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Suexec and Apache: A Tutorial

By Ken Coar (Send Email)
Posted Jul 12, 2000


The Apache Web server, like most if not all of the others in common use today, lets you execute arbitrarily complex operations through the use of CGI scripts. These can involve database lookups, system administration functions, real-time control of machinery, online payments, or almost anything else you can think of.

When you're running an Apache Web server for yourself, you don't think about the user that's running the Apache server itself (typically nobody on Linux systems). But what if you're an ISP with multiple companies being hosted on your system? Or an educational institution with faculty who want to be able to execute their own scripts?

Ordinarily, all of these things occur in the context of the user running the Apache server itself (typically nobody on Linux systems). This is fine when you're using a system that is owned and used by a single entity...but what if you're an ISP with multiple companies being hosted on your system? Or an educational institution with faculty who want to be able to execute their own scripts? Either everything has to be accessible to the Apache nobody user, or you have to run multiple instances of Apache on multiple ports and IP addresses, one of each per user, with the concomitant confusion of configuration files.

On the other hand, if the server is to be allowed to change its identity, it needs to be done in a controlled manner, so that the chance of compromising your system's security is kept to a minimum. (Remember, Apache is usually started as root and only changes to nobody later!)

The suexec (pronounced 'SUE-ex-Ek') tool helps make this possible. It's found in the src/support/ directory under your Apache source tree.

Assumptions in This Article
For the rest of this article, I'm going to make the following assumptions:

  1. your Apache source tree starts at ./apache-1.3/
  2. your Apache ServerRoot is /usr/local/web/apache
  3. your Apache DocumentRoot is /usr/local/web/htdocs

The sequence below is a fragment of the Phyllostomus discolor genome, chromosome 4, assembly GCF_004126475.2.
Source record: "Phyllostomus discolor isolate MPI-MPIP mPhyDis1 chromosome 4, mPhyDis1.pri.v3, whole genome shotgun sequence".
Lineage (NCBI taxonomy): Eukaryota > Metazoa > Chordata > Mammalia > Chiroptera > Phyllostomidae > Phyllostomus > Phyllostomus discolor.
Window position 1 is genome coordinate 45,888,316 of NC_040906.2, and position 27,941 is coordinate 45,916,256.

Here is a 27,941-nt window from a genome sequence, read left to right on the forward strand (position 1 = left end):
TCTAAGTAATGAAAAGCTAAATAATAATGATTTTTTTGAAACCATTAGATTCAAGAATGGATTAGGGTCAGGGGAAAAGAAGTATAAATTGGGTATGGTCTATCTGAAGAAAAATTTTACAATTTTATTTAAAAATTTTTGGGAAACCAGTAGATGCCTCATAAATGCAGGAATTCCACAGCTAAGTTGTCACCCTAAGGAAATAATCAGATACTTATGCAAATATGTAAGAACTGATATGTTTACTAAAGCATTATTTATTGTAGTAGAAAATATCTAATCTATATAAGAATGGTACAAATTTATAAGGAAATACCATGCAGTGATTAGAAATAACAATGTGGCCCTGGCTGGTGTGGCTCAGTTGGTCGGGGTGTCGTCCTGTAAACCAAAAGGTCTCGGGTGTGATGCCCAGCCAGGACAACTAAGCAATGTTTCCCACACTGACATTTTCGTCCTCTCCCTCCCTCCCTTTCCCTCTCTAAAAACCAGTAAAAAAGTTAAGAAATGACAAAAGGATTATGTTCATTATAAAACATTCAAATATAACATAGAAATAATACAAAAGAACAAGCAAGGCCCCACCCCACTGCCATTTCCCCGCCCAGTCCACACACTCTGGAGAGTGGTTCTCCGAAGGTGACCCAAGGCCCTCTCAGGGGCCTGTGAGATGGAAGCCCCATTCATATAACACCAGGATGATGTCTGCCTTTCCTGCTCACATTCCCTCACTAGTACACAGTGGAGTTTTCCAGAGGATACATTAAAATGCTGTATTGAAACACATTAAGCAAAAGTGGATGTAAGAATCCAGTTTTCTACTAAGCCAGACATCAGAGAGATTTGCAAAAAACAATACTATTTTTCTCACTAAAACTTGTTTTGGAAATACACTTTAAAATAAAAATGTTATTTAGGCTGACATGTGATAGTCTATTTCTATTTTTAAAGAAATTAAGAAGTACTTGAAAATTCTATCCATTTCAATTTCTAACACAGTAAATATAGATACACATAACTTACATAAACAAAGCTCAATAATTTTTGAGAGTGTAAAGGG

4. the username under which Apache runs (the value of the User directive in your httpd.conf file) is nobody

All of the cd and other shell commands in this article that refer to directories use these locations.

How Does Suexec Work?

Since suexec works by wrapping an operation up in a package executed under a different username, it's called a wrapper. In order to execute a script under the auspices of the wrapper, the Apache server creates a child process running the suexec binary and passes the particulars to it. The wrapper verifies that all the security requirements are met, edits the list of environment variables so that only the ones on its 'trusted' list are available, closes its logfile, and calls some flavour of execv(2) to load the script into the edited process environment, replacing suexec itself.

Requirements For suexec Operation
Since suexec is used to run applications on your system on behalf of arbitrary people out on the Web, it's very paranoid about doing anything that might compromise your system's security. Here is a list of the conditions suexec requires to be met before it will proceed; if any don't measure up, the wrapper will log an error and not execute the script.

  • suexec must be invoked with the correct number of arguments. If it isn't, it assumes someone is trying to penetrate your system by running it outside the Apache environment.
  • The username/UID invoking suexec must be a valid user; that is, it must be listed in the /etc/passwd file. If it isn't, something's not quite right--and when in doubt, punt.
  • The username executing the wrapper must be the one that was compiled into it when it was built. Again, a mismatch here is interpreted as someone trying to use suexec in other than the prescribed way.



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